For those of you wondering about our most recent video art installation on view outside the entrances to the Samek Gallery and on the window screen at the Downtown Gallery, it’s a work by Berlin-based Hungarian photographer, Adam Magyar. In Stainless, Magyar records crowds waiting to board a subway train in New York from the vantage point of the train window. Though at first it appears as though we are panning over a still photograph, certain moments are full of motion. Lights flicker. Hair blows in the wind. Children run across the screen. These are subtle clues to the fact that we are actually witnessing a recording by an extremely slow-motion camera, the same used to record the outcomes of horse races.
Indeed, as a photographer, Magyar is interested in the space between stillness and motion, which he captures sumptuously in black and white. The figures he records in his film effortlessly glide past us, caught in a moment of stillness in an urban environment which would otherwise be full of speed. This is not necessarily a comment on the hectic pace of urban life, but rather a study of an environment. Although it is man-made, this environment is not to be differentiated from other ecosystems–as in, say, a rainforest–in Magyar’s view. His work encourages us to stop for a few moments and stand transfixed as the sea anonymous faces drift past. In doing so, I’m reminded of one of my favorite poems by Ezra Pound:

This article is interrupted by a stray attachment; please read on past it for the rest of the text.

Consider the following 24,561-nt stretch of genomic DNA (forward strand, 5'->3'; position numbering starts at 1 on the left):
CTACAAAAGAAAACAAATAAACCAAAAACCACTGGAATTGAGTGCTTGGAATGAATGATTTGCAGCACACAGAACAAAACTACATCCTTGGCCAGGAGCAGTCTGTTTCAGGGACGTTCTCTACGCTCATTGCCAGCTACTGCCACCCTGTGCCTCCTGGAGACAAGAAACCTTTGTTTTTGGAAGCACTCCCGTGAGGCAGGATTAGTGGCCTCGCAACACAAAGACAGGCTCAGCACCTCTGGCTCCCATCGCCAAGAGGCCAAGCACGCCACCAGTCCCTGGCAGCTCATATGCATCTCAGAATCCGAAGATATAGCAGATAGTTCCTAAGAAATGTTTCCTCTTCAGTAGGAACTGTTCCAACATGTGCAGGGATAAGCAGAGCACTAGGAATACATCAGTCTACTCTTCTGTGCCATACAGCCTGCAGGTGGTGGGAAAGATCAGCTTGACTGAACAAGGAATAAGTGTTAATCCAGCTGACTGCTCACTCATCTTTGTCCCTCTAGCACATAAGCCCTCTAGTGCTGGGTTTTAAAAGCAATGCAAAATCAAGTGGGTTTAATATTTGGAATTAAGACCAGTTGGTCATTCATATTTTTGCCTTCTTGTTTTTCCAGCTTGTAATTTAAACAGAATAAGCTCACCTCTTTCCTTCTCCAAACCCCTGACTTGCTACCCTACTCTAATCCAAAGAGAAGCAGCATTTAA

In a Station of the Metro
The apparition of these faces in the crowd;
Petals on a wet, black bough.
More information on Adam Magyar